“Life being a game and all. And how you should play it according to the rules.” (- J.D. Salinger) However, Swedish writer Frederik Colting didn’t play by the rules when he wrote a sequel to the J.D. Salinger classic, “Catcher in the Rye.” about Holden Caulfield’s teenaged angst. This week a federal judge in Manhattan put an indefinite ban on the release of Colting’s book, “60 Years Later: Coming Through the Rye,” which narrates the story of a 76-year-old character only identified as “Mr. C.” in the book but which the court held was substantially similar to Caulfield. See: Salinger v. Colting, 09-cv-5095 (S.D.N.Y.)
Judge Deborah Batts, of the Southern District of New York, in a 37-page decision, issued a preliminary injunction against U.S. publication of the novel, which has already been released in Great Britain. She said the Colting novel reanimates Salinger’s Caulfield character and that the new 76-year-old Mr. C. displays “similar or identical thoughts, memories, and personality traits to Caulfield, often using precisely the same or only slightly modified language from that used by Caulfield in ‘Catcher, and has the same friends and family.”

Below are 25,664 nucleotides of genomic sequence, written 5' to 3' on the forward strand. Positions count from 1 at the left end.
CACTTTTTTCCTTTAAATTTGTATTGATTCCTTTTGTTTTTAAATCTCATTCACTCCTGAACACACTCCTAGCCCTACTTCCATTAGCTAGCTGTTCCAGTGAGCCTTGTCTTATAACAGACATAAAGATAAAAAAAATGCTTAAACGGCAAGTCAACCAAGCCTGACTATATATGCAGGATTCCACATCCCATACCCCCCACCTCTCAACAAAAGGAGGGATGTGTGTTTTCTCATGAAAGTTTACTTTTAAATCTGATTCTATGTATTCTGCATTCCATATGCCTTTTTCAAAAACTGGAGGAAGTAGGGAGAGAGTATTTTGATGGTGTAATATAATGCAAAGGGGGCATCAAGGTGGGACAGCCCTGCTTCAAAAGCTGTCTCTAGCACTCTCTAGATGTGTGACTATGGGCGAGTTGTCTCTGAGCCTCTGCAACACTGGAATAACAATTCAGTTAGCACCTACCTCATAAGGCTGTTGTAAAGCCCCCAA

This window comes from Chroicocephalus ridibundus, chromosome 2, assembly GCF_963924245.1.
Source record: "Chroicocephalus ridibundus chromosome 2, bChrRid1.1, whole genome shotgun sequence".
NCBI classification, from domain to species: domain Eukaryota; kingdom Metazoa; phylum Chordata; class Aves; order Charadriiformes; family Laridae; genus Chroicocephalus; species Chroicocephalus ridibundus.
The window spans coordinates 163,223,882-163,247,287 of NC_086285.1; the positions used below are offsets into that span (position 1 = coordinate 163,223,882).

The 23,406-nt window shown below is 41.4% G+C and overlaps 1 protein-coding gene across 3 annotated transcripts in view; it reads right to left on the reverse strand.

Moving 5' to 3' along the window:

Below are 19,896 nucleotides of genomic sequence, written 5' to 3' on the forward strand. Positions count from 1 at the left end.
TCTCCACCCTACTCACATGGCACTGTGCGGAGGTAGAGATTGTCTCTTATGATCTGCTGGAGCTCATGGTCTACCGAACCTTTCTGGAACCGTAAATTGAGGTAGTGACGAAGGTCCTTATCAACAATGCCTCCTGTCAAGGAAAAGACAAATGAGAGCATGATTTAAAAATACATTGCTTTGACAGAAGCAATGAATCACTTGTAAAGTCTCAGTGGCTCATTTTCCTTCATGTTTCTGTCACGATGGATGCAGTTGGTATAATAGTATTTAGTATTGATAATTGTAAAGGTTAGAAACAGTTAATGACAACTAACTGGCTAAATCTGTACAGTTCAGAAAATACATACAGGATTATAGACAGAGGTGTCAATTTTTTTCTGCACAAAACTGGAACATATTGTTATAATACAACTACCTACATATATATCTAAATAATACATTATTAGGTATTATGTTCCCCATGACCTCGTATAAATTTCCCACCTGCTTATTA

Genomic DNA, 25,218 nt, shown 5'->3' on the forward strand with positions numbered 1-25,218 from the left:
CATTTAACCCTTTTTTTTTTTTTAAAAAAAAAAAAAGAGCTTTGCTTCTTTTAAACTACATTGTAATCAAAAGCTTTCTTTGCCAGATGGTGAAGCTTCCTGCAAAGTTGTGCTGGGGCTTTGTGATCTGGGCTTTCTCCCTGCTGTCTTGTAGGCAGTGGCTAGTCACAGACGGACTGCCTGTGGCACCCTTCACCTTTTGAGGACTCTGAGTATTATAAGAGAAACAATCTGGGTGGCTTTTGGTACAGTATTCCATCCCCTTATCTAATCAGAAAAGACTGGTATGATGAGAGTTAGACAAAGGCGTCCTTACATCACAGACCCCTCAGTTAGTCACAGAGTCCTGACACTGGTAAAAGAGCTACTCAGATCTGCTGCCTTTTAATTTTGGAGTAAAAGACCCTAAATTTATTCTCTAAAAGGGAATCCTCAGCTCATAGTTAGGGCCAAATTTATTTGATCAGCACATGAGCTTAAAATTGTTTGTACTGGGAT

The Copyright Act in this country reserves a so-called bundle of rights for the creator of any artistic work from the moment that work is expressed/published in a tangible form. Those rights include: the right to control reproduction of the work; preparation of derivative works; distribution of copies of the work; public performances of the work; and public display of the work.
Colting and his lawyer said he plans to appeal. The Swedish author, by email, said “the last thing I thought possible in the U.S. was that you banned books.” Well, maybe he forgot to read the rules. “All morons hate it when you call them a moron.” (- J.D. Salinger)